Mobile Web vs Apps Takes a Turn with Adobe Air

There are a number of firms out there that promise "write once, publish to multiple platforms as native apps." Those companies include Appcelerator and Rhomobile (among others). Add Adobe to that list with the release of Adobe Air for mobile. The company's vision is that developers will use Air and create cross-platform "native" apps for multiple smartphone operating systems simultaneously.

By no means an original vision or idea, if this can be achieved by Adobe it will likely mean that the expected migration from apps to HTML5 (mobile Web apps) will not necessarily happen or, perhaps more accurately, happen as quickly. It now becomes a race between Adobe and HTML5 as the company struggles to make itself relevant in mobile. (There were suggestions that Adobe was trying to prevent the current HTML5 "spec" from being published.)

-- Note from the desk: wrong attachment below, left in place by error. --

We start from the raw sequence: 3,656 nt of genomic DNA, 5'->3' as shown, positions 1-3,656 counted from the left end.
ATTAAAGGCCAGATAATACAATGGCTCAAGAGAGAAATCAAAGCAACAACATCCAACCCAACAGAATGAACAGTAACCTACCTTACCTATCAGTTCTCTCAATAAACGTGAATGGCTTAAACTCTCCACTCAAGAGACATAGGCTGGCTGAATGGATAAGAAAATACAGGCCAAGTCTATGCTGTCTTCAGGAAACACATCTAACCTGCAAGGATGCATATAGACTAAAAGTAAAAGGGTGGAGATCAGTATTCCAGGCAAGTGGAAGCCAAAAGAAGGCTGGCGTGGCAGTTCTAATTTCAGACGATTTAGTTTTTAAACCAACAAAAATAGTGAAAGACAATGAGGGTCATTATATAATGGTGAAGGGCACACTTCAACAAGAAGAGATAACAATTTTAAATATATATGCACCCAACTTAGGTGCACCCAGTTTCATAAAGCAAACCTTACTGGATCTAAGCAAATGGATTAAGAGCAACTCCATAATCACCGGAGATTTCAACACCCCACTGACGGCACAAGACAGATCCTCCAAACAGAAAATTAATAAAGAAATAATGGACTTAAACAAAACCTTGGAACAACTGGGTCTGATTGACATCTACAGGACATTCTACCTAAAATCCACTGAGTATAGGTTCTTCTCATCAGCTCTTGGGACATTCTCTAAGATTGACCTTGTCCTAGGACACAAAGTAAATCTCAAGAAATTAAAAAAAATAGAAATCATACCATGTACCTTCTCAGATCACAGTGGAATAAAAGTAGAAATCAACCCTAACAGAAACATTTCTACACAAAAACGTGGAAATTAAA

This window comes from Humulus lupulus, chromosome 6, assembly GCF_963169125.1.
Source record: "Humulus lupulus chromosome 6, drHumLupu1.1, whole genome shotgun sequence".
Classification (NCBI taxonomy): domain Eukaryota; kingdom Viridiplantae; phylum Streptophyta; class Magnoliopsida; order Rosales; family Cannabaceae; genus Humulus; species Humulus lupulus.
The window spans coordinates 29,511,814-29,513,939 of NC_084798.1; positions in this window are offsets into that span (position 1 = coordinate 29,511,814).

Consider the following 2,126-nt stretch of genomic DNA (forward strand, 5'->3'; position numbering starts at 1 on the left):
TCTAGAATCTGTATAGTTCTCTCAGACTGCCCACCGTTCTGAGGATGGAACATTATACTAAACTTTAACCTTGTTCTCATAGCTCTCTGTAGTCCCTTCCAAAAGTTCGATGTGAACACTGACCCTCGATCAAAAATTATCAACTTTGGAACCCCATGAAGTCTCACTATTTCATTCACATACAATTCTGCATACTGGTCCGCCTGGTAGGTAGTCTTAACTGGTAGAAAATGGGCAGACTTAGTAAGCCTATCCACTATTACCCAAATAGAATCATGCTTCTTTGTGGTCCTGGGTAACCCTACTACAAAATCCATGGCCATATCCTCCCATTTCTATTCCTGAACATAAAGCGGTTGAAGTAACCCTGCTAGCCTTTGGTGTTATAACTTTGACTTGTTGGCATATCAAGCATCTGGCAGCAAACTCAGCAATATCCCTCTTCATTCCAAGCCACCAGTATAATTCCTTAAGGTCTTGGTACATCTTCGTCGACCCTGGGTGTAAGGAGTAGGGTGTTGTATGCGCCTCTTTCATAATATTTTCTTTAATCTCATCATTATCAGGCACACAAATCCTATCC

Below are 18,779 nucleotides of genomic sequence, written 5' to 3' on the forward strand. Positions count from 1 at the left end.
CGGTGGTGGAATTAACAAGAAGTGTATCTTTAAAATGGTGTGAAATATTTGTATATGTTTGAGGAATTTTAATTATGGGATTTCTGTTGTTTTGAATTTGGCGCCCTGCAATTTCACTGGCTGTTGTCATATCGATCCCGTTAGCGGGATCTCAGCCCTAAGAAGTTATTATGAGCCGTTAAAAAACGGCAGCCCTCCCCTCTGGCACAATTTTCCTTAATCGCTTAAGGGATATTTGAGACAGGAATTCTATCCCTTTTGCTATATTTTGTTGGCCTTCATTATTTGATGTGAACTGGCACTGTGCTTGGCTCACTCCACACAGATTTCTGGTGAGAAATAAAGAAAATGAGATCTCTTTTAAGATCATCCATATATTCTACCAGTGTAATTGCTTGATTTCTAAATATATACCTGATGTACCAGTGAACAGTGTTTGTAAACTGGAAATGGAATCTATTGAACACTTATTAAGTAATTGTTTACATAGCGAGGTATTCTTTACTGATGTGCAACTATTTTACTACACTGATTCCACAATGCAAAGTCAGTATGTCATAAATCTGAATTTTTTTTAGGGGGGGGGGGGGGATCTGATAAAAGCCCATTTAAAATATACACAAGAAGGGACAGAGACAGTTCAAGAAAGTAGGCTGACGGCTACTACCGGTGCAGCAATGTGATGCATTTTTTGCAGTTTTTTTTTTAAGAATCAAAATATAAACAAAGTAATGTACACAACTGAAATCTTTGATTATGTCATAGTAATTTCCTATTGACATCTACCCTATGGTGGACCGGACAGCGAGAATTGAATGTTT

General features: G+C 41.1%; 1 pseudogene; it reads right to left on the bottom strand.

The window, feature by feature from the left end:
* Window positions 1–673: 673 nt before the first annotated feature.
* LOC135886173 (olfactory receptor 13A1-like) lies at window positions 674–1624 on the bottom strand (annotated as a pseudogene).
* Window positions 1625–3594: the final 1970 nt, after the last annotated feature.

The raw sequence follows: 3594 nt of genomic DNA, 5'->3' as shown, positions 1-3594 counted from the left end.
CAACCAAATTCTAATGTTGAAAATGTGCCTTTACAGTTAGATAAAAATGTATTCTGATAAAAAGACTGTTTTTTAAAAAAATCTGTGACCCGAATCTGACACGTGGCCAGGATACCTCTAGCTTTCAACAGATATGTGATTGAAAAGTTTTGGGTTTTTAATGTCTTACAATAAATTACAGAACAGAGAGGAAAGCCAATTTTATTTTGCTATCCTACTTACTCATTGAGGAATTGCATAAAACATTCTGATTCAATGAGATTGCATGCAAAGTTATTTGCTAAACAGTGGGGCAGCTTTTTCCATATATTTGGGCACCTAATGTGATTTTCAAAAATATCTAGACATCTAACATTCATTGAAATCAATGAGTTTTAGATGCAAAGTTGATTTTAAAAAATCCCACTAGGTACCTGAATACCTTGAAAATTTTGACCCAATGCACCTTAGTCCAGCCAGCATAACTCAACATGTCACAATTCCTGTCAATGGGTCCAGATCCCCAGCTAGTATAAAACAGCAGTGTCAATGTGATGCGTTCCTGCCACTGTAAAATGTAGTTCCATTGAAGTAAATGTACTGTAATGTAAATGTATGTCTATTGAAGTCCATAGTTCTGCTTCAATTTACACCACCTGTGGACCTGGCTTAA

Apple has blocked and publicly disparaged Adobe Flash for mobile. Adobe's announced relationship with Android is a bit of an intentional poke in the eye to Apple. But back to the central question at hand.

This "Air for mobile" announcement and its promise is an example of why mobile is so hard to predict at the moment. People assume that apps won't survive but they could we under a true cross-platform publishing tool. Apps offer a generally better user experience and if they're easy to publish across the top platforms developers will do so for obvious reasons (they also can't make any money off mobile Web apps). 

That doesn't mean that HTML5 or mobile Web apps wouldn't develop as well. Indeed, mobile websites (Web apps) will probably be developed in HTML5 going forward. It just means that the obituary for apps is perhaps been written too soon.